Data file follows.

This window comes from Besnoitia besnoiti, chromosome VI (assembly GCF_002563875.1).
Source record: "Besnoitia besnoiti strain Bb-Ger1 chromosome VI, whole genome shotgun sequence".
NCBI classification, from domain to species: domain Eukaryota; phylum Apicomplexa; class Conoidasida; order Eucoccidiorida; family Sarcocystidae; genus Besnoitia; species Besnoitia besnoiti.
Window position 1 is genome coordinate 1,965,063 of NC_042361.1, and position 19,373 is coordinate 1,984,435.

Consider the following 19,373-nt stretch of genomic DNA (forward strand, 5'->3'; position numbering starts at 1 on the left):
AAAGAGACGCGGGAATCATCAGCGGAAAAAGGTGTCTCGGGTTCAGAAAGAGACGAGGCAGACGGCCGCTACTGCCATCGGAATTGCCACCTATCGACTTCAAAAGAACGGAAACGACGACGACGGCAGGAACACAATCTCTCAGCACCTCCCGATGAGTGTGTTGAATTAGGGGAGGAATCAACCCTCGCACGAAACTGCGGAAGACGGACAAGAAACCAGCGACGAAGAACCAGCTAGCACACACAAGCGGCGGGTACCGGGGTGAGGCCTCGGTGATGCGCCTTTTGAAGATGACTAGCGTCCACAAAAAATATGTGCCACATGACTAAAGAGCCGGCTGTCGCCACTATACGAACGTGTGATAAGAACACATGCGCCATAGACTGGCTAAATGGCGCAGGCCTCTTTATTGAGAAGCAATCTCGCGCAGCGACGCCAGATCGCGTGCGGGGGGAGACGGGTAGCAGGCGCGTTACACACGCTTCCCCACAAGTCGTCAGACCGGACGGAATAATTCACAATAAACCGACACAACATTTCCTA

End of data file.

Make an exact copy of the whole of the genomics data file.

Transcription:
This window comes from Besnoitia besnoiti, chromosome VI (assembly GCF_002563875.1).
Source record: "Besnoitia besnoiti strain Bb-Ger1 chromosome VI, whole genome shotgun sequence".
NCBI classification, from domain to species: domain Eukaryota; phylum Apicomplexa; class Conoidasida; order Eucoccidiorida; family Sarcocystidae; genus Besnoitia; species Besnoitia besnoiti.
Window position 1 is genome coordinate 1,965,063 of NC_042361.1, and position 19,373 is coordinate 1,984,435.

Consider the following 19,373-nt stretch of genomic DNA (forward strand, 5'->3'; position numbering starts at 1 on the left):
AAAGAGACGCGGGAATCATCAGCGGAAAAAGGTGTCTCGGGTTCAGAAAGAGACGAGGCAGACGGCCGCTACTGCCATCGGAATTGCCACCTATCGACTTCAAAAGAACGGAAACGACGACGACGGCAGGAACACAATCTCTCAGCACCTCCCGATGAGTGTGTTGAATTAGGGGAGGAATCAACCCTCGCACGAAACTGCGGAAGACGGACAAGAAACCAGCGACGAAGAACCAGCTAGCACACACAAGCGGCGGGTACCGGGGTGAGGCCTCGGTGATGCGCCTTTTGAAGATGACTAGCGTCCACAAAAAATATGTGCCACATGACTAAAGAGCCGGCTGTCGCCACTATACGAACGTGTGATAAGAACACATGCGCCATAGACTGGCTAAATGGCGCAGGCCTCTTTATTGAGAAGCAATCTCGCGCAGCGACGCCAGATCGCGTGCGGGGGGAGACGGGTAGCAGGCGCGTTACACACGCTTCCCCACAAGTCGTCAGACCGGACGGAATAATTCACAATAAACCGACACAACATTTCCTA